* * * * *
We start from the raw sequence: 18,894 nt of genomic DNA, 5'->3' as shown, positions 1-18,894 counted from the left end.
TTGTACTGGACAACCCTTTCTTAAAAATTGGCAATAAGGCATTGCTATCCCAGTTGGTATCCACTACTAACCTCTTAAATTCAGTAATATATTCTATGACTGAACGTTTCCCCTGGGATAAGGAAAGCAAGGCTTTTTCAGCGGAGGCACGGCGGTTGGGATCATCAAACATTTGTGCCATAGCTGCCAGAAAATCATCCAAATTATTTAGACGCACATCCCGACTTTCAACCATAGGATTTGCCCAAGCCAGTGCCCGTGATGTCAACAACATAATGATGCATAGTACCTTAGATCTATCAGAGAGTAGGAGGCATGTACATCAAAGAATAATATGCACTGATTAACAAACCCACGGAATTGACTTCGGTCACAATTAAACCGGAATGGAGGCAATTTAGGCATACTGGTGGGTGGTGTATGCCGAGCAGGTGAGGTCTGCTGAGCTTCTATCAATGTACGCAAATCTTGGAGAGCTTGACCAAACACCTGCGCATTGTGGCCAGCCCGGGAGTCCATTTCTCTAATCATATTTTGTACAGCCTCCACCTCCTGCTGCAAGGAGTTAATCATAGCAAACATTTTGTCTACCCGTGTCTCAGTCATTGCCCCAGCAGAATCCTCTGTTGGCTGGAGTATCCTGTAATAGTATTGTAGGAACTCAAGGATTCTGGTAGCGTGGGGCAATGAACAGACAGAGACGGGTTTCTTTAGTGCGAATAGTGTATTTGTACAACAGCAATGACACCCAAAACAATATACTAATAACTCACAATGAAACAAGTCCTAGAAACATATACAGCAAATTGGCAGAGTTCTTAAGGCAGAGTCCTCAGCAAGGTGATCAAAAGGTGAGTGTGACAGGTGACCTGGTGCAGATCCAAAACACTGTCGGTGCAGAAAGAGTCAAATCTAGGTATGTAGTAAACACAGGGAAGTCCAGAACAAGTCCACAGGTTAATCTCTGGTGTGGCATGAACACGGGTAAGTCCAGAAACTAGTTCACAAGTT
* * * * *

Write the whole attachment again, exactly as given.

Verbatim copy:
We start from the raw sequence: 18,894 nt of genomic DNA, 5'->3' as shown, positions 1-18,894 counted from the left end.
TTGTACTGGACAACCCTTTCTTAAAAATTGGCAATAAGGCATTGCTATCCCAGTTGGTATCCACTACTAACCTCTTAAATTCAGTAATATATTCTATGACTGAACGTTTCCCCTGGGATAAGGAAAGCAAGGCTTTTTCAGCGGAGGCACGGCGGTTGGGATCATCAAACATTTGTGCCATAGCTGCCAGAAAATCATCCAAATTATTTAGACGCACATCCCGACTTTCAACCATAGGATTTGCCCAAGCCAGTGCCCGTGATGTCAACAACATAATGATGCATAGTACCTTAGATCTATCAGAGAGTAGGAGGCATGTACATCAAAGAATAATATGCACTGATTAACAAACCCACGGAATTGACTTCGGTCACAATTAAACCGGAATGGAGGCAATTTAGGCATACTGGTGGGTGGTGTATGCCGAGCAGGTGAGGTCTGCTGAGCTTCTATCAATGTACGCAAATCTTGGAGAGCTTGACCAAACACCTGCGCATTGTGGCCAGCCCGGGAGTCCATTTCTCTAATCATATTTTGTACAGCCTCCACCTCCTGCTGCAAGGAGTTAATCATAGCAAACATTTTGTCTACCCGTGTCTCAGTCATTGCCCCAGCAGAATCCTCTGTTGGCTGGAGTATCCTGTAATAGTATTGTAGGAACTCAAGGATTCTGGTAGCGTGGGGCAATGAACAGACAGAGACGGGTTTCTTTAGTGCGAATAGTGTATTTGTACAACAGCAATGACACCCAAAACAATATACTAATAACTCACAATGAAACAAGTCCTAGAAACATATACAGCAAATTGGCAGAGTTCTTAAGGCAGAGTCCTCAGCAAGGTGATCAAAAGGTGAGTGTGACAGGTGACCTGGTGCAGATCCAAAACACTGTCGGTGCAGAAAGAGTCAAATCTAGGTATGTAGTAAACACAGGGAAGTCCAGAACAAGTCCACAGGTTAATCTCTGGTGTGGCATGAACACGGGTAAGTCCAGAAACTAGTTCACAAGTT